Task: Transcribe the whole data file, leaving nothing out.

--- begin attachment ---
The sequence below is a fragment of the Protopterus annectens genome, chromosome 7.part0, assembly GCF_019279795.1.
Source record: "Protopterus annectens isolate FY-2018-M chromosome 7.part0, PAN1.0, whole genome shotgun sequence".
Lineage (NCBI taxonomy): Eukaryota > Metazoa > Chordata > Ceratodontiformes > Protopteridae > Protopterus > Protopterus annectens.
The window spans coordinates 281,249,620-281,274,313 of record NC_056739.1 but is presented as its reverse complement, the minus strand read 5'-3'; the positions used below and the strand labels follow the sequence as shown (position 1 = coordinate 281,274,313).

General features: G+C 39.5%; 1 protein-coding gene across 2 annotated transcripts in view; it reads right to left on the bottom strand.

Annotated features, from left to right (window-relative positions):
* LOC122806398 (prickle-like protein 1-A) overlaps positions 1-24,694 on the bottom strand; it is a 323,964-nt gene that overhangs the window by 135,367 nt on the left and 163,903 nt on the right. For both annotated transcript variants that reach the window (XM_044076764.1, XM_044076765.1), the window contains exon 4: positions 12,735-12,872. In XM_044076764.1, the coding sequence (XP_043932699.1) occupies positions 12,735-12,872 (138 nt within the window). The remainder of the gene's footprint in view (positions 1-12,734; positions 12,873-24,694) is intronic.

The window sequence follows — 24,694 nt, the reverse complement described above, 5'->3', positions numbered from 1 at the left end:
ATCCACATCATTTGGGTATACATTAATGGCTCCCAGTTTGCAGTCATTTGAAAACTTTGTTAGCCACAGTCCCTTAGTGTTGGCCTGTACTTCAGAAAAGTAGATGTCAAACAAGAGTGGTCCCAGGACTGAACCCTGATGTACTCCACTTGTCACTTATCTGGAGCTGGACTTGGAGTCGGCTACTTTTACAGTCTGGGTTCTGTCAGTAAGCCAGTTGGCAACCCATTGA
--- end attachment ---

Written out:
The sequence below is a fragment of the Protopterus annectens genome, chromosome 7.part0, assembly GCF_019279795.1.
Source record: "Protopterus annectens isolate FY-2018-M chromosome 7.part0, PAN1.0, whole genome shotgun sequence".
Lineage (NCBI taxonomy): Eukaryota > Metazoa > Chordata > Ceratodontiformes > Protopteridae > Protopterus > Protopterus annectens.
The window spans coordinates 281,249,620-281,274,313 of record NC_056739.1 but is presented as its reverse complement, the minus strand read 5'-3'; the positions used below and the strand labels follow the sequence as shown (position 1 = coordinate 281,274,313).

General features: G+C 39.5%; 1 protein-coding gene across 2 annotated transcripts in view; it reads right to left on the bottom strand.

Annotated features, from left to right (window-relative positions):
* LOC122806398 (prickle-like protein 1-A) overlaps positions 1-24,694 on the bottom strand; it is a 323,964-nt gene that overhangs the window by 135,367 nt on the left and 163,903 nt on the right. For both annotated transcript variants that reach the window (XM_044076764.1, XM_044076765.1), the window contains exon 4: positions 12,735-12,872. In XM_044076764.1, the coding sequence (XP_043932699.1) occupies positions 12,735-12,872 (138 nt within the window). The remainder of the gene's footprint in view (positions 1-12,734; positions 12,873-24,694) is intronic.

The window sequence follows — 24,694 nt, the reverse complement described above, 5'->3', positions numbered from 1 at the left end:
ATCCACATCATTTGGGTATACATTAATGGCTCCCAGTTTGCAGTCATTTGAAAACTTTGTTAGCCACAGTCCCTTAGTGTTGGCCTGTACTTCAGAAAAGTAGATGTCAAACAAGAGTGGTCCCAGGACTGAACCCTGATGTACTCCACTTGTCACTTATCTGGAGCTGGACTTGGAGTCGGCTACTTTTACAGTCTGGGTTCTGTCAGTAAGCCAGTTGGCAACCCATTGA